Recently I asked him for some recommendations for wines and he gave me a list of 5 wines currently available at Systembolaget. He was almost apologetic about the fact that there were no Italian wines on his list - but there simply weren't any available that were good value for the price.

One of his recommendations was "Un Jour..." 2011 from Le Clos d'un Jour in Cahors, France. I forgot to mention to my colleague that Cahors is one of the most well-known French wine districts in Denmark. Why? You might ask.. Because the husband of the Danish queen is from Cahors.

The wine was quite good, very easy to drink. When I first poured it I noticed immediately how dark it was - more purple than red.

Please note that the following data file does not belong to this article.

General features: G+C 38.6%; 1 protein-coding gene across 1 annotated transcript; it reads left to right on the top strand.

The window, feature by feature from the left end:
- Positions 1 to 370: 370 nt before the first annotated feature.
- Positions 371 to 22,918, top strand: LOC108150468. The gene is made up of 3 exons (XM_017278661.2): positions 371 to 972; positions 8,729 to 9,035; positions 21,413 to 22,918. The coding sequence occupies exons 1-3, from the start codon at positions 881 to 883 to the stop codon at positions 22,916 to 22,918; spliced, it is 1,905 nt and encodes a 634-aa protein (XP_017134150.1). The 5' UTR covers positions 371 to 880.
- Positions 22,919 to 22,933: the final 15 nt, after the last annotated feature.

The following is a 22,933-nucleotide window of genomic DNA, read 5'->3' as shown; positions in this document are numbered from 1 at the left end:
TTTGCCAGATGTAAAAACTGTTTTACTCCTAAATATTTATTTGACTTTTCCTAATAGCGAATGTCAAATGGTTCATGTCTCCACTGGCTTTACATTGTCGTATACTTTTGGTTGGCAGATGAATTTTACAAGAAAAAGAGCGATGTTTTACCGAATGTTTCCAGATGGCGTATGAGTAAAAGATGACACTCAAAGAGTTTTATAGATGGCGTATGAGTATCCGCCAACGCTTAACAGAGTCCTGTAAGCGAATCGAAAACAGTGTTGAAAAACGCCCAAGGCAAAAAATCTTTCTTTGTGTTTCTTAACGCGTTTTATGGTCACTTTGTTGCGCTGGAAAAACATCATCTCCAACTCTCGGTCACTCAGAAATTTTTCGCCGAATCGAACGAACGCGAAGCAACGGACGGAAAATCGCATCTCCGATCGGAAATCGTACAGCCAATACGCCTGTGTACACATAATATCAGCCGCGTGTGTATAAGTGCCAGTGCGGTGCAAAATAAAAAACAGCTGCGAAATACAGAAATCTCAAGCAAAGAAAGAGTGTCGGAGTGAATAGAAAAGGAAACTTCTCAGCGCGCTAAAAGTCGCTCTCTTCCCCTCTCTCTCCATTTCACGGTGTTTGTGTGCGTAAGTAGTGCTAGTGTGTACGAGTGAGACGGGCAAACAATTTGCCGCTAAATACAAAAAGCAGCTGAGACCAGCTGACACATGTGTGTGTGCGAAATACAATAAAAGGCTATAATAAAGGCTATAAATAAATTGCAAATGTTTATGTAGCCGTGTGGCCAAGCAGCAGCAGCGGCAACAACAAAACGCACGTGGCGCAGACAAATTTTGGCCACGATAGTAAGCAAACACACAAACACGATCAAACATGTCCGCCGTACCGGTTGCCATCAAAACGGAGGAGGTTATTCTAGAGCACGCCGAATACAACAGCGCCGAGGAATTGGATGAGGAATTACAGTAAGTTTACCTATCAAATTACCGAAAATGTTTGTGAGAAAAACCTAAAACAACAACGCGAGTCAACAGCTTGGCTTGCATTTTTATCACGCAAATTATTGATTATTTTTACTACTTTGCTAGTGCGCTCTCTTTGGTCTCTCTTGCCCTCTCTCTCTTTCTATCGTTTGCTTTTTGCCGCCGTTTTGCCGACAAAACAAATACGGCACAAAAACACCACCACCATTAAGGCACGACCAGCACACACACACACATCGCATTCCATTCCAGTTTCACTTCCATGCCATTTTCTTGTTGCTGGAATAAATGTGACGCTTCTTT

Friday, 14 October 2011

Bloglagged 3

It's been quiet around here lately - unusually quiet.

Since my last posting our daughter was born and we've moved again (still in the Stockholm area).

Days just fly by. It's not that I don't have time for cooking these days (I'm tempted to add: obviously .. but maybe that isn't all that obvious) it's just that I'm not finding the time for sitting down and writing about it. This is something that I hope will change in the future, but I have no idea when things will start happening around here again or how much activity there'll be.

Maybe one day - when/if things start happening around here again - I'll be posting some recipes inspired by this book I recently received as a little surprise gift. I am looking forward to reading it.